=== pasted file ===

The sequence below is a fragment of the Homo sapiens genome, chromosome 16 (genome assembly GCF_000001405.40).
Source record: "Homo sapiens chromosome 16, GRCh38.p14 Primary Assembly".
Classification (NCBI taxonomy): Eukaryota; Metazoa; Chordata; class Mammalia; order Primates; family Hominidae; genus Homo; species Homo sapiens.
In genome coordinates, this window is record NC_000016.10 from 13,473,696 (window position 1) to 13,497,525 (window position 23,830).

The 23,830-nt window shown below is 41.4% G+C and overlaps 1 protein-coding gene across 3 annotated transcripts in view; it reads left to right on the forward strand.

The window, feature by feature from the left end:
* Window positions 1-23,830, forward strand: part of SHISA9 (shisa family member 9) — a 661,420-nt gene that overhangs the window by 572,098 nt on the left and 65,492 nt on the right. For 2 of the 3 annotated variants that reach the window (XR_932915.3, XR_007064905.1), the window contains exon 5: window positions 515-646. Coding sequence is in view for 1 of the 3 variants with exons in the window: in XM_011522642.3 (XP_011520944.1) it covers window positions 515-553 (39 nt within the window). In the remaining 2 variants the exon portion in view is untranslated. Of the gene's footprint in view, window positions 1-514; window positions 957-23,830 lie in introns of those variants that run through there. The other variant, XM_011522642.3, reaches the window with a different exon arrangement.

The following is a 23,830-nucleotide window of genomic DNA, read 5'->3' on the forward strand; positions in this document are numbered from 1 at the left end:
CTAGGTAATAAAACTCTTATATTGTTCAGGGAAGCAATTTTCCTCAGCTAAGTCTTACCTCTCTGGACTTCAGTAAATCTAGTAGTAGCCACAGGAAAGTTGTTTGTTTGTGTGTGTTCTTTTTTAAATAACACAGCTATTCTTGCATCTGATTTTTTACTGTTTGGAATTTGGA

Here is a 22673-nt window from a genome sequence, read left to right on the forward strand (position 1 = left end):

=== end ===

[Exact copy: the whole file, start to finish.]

The sequence below is a fragment of the Homo sapiens genome, chromosome 16 (genome assembly GCF_000001405.40).
Source record: "Homo sapiens chromosome 16, GRCh38.p14 Primary Assembly".
Classification (NCBI taxonomy): Eukaryota; Metazoa; Chordata; class Mammalia; order Primates; family Hominidae; genus Homo; species Homo sapiens.
In genome coordinates, this window is record NC_000016.10 from 13,473,696 (window position 1) to 13,497,525 (window position 23,830).

The 23,830-nt window shown below is 41.4% G+C and overlaps 1 protein-coding gene across 3 annotated transcripts in view; it reads left to right on the forward strand.

The window, feature by feature from the left end:
* Window positions 1-23,830, forward strand: part of SHISA9 (shisa family member 9) — a 661,420-nt gene that overhangs the window by 572,098 nt on the left and 65,492 nt on the right. For 2 of the 3 annotated variants that reach the window (XR_932915.3, XR_007064905.1), the window contains exon 5: window positions 515-646. Coding sequence is in view for 1 of the 3 variants with exons in the window: in XM_011522642.3 (XP_011520944.1) it covers window positions 515-553 (39 nt within the window). In the remaining 2 variants the exon portion in view is untranslated. Of the gene's footprint in view, window positions 1-514; window positions 957-23,830 lie in introns of those variants that run through there. The other variant, XM_011522642.3, reaches the window with a different exon arrangement.

The following is a 23,830-nucleotide window of genomic DNA, read 5'->3' on the forward strand; positions in this document are numbered from 1 at the left end:
CTAGGTAATAAAACTCTTATATTGTTCAGGGAAGCAATTTTCCTCAGCTAAGTCTTACCTCTCTGGACTTCAGTAAATCTAGTAGTAGCCACAGGAAAGTTGTTTGTTTGTGTGTGTTCTTTTTTAAATAACACAGCTATTCTTGCATCTGATTTTTTACTGTTTGGAATTTGGA

Here is a 22673-nt window from a genome sequence, read left to right on the forward strand (position 1 = left end):